By Edward Yeranian, for the VOA News (*)
CAIRO – With Britain set to exit the European Union (at 2300 UTC) on January 31, Arab media are speculating on potential repercussions on Arab states in the Middle East region. Some analysts say that trade between Britain’s traditional partners in the Gulf and Egypt is likely to increase, while investment in Britain is also expected to grow.
Emirati businessman and hotel magnate Khalaf al-Habtour has been telling Arab and Western media that he’s expecting investments in Britain to increase after Brexit takes effect, providing he does not stand to lose money on them.
Saudi English-language newspaper Arab News wrote in 2018 that “institutional and private investors in the Gulf region would feast on comparatively low cost opportunities [in Britain],” assuming that Britain’s currency depreciated and British companies and properties became a bargain.
Khattar Abou Diab, who teaches political science at the University of Paris, tells VOA that he expects Brexit will give a reason to both Britain and Arab Gulf states to tighten their strategic ties.
He says that the Arab Gulf states — which have enormous investments in Britain — will probably try to use those investments to their advantage in stressing to London their strategic and economic importance vis-a-vis Britain.
Washington-based Gulf analyst Theodore Karasik goes a step further, telling VOA he thinks that some Arab and Gulf states will use their investments to get Britain to re-evaluate some of its strategic positions, now that they weigh more heavily on the country’s economic well-being.
“Brexit is causing London to reassess its strategic interests and you see those occurring now with Oman and Egypt and then you are also seeing that there are investment-flow changes occurring and this will reset these relations. But the politics involved is going to be a driver in several hot-button issues, including Iran, Yemen, the Levant and Libya,” he said.
Qatar’s leading newspaper, The Peninsula, reported in September that Doha has about $50 billion in investments in Britain. Qatar’s investment authority (the QIA) had promised to invest close to $6 billion in Britain due to Brexit back in 2017.
Doha’s Gulf and Arab adversaries in Saudi Arabia, the UAE and Egypt — following the imposition of economic sanctions by those countries against Qatar in 2017 — “are causing a bit of a rethinking of British support for some of Qatar’s activities in the region,” according to Karasik.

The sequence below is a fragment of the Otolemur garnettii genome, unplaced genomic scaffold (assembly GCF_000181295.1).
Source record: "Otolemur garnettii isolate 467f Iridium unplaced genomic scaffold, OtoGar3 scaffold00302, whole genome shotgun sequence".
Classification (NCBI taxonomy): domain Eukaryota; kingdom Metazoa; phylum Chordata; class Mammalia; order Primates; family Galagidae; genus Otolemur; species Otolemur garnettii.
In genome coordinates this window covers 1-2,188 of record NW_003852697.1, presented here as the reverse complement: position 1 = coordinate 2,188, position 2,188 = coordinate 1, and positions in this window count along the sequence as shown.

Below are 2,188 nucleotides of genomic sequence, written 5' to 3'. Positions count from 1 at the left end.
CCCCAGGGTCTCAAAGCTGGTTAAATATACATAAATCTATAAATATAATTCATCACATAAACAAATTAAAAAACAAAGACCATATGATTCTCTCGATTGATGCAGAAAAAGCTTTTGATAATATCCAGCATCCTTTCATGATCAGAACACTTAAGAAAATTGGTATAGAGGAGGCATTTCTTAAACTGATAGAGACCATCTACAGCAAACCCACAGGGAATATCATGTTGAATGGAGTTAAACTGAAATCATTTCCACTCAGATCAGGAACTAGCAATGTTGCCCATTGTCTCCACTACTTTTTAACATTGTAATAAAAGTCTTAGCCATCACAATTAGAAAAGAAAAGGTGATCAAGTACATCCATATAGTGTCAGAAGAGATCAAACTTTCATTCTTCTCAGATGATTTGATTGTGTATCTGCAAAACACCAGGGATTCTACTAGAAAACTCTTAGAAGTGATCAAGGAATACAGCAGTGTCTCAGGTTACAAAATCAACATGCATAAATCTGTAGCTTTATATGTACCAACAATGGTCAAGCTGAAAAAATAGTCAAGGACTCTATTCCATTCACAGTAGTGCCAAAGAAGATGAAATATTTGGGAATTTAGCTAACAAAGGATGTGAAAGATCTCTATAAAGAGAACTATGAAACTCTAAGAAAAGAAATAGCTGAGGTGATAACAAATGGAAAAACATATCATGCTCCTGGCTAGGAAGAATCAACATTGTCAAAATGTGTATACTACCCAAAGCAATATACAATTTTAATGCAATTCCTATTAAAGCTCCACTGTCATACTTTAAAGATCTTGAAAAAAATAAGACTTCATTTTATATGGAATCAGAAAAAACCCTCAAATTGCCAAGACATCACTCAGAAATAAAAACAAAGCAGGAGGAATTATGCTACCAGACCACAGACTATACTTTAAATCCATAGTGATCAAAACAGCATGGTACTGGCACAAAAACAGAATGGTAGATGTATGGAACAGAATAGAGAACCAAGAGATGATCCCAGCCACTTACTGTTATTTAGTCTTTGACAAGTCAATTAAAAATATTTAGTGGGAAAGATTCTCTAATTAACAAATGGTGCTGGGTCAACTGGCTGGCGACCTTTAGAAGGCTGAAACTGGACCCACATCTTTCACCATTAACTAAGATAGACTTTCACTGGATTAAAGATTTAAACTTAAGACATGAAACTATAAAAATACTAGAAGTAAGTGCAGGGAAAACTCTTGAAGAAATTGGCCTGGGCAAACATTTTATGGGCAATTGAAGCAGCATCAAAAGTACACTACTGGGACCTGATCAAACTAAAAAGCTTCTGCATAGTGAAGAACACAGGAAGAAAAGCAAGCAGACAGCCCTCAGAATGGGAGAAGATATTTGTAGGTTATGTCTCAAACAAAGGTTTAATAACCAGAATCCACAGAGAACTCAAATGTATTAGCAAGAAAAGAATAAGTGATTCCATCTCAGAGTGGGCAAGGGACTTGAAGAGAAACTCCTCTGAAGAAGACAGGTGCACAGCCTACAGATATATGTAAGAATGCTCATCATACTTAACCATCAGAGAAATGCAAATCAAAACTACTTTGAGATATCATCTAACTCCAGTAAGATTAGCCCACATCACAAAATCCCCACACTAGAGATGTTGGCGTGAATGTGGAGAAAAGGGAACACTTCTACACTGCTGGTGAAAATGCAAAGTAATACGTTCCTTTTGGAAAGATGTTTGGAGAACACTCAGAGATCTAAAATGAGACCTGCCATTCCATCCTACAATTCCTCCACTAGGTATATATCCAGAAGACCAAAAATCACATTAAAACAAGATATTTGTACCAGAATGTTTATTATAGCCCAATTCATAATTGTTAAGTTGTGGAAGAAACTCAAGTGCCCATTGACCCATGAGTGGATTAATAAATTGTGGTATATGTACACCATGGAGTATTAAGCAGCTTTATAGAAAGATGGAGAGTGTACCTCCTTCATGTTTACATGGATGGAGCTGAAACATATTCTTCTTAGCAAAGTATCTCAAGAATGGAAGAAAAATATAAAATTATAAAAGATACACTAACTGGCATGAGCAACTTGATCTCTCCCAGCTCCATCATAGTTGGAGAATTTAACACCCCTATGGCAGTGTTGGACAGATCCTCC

“Britain is a battleground, if you will, for competing interests on this question about what Doha is exactly up to in the region. So, this is also driving the conversation and also will feed into how post-Brexit Britain will deal with Doha and vice versa,” he said.
Khattar Abou Diab stresses that Britain tends to have closer strategic ties with the U.S. than with its European partners and that Brexit will probably reinforce that tendency.
He says that European countries, including France, Germany, Holland and Belgium have deployed special forces troops to the UAE, while Britain has instead deployed forces alongside the U.S. in Bahrain.
Egyptian President Abdel Fattah el-Sissi recently visited London — as the head of an African Union delegation — and met with British Prime Minister Boris Johnson. Egyptian media suggested that both countries are hoping to increase trade ties, especially given that Britain is the first and foremost foreign investor in the Egyptian economy.
Paul Sullivan is a professor at the U.S. National Defense University in Washington. He tells VOA that Britain, “will be looking for new trading partners to substitute for declining trade with the EU,” and that “Egypt and other large population states in the region may benefit from this.”
Sullivan also says he expects that “Brexit will have negative implications on the British economy,” and that this will “likely reduce [its] oil and liquid natural gas imports. This,” he argues, “could affect some Arab states via the energy markets.”
(*) This article was originally published on VOA News. Read the original article. The views expressed in this article belong to the author and do not necessarily represent ForMENA